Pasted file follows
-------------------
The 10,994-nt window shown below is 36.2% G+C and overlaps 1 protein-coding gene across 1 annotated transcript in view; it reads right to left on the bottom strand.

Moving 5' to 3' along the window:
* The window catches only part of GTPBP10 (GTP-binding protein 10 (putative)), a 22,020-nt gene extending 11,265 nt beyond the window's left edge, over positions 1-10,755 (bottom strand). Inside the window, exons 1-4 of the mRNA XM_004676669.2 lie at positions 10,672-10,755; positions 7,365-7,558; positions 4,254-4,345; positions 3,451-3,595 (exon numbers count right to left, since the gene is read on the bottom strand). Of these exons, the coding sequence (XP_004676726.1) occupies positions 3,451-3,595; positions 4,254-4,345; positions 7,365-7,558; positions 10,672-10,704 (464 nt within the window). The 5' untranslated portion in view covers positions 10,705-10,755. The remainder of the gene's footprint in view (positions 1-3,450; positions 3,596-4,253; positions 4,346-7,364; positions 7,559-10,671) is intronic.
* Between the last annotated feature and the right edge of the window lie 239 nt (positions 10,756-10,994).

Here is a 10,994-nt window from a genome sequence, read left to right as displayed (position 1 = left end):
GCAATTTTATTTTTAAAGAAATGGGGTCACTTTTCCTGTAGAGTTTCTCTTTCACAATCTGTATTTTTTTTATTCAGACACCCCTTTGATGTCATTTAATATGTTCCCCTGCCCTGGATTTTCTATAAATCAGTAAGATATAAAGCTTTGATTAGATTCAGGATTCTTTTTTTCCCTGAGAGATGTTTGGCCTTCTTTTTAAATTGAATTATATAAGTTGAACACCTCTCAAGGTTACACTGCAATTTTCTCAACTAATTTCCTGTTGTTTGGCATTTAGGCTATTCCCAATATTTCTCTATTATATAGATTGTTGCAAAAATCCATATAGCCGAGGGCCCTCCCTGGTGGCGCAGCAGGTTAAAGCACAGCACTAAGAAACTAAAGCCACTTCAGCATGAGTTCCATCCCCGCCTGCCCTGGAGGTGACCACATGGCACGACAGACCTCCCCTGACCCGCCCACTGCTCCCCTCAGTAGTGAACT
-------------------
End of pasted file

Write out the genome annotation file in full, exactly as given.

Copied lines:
The 10,994-nt window shown below is 36.2% G+C and overlaps 1 protein-coding gene across 1 annotated transcript in view; it reads right to left on the bottom strand.

Moving 5' to 3' along the window:
* The window catches only part of GTPBP10 (GTP-binding protein 10 (putative)), a 22,020-nt gene extending 11,265 nt beyond the window's left edge, over positions 1-10,755 (bottom strand). Inside the window, exons 1-4 of the mRNA XM_004676669.2 lie at positions 10,672-10,755; positions 7,365-7,558; positions 4,254-4,345; positions 3,451-3,595 (exon numbers count right to left, since the gene is read on the bottom strand). Of these exons, the coding sequence (XP_004676726.1) occupies positions 3,451-3,595; positions 4,254-4,345; positions 7,365-7,558; positions 10,672-10,704 (464 nt within the window). The 5' untranslated portion in view covers positions 10,705-10,755. The remainder of the gene's footprint in view (positions 1-3,450; positions 3,596-4,253; positions 4,346-7,364; positions 7,559-10,671) is intronic.
* Between the last annotated feature and the right edge of the window lie 239 nt (positions 10,756-10,994).

Here is a 10,994-nt window from a genome sequence, read left to right as displayed (position 1 = left end):
GCAATTTTATTTTTAAAGAAATGGGGTCACTTTTCCTGTAGAGTTTCTCTTTCACAATCTGTATTTTTTTTATTCAGACACCCCTTTGATGTCATTTAATATGTTCCCCTGCCCTGGATTTTCTATAAATCAGTAAGATATAAAGCTTTGATTAGATTCAGGATTCTTTTTTTCCCTGAGAGATGTTTGGCCTTCTTTTTAAATTGAATTATATAAGTTGAACACCTCTCAAGGTTACACTGCAATTTTCTCAACTAATTTCCTGTTGTTTGGCATTTAGGCTATTCCCAATATTTCTCTATTATATAGATTGTTGCAAAAATCCATATAGCCGAGGGCCCTCCCTGGTGGCGCAGCAGGTTAAAGCACAGCACTAAGAAACTAAAGCCACTTCAGCATGAGTTCCATCCCCGCCTGCCCTGGAGGTGACCACATGGCACGACAGACCTCCCCTGACCCGCCCACTGCTCCCCTCAGTAGTGAACT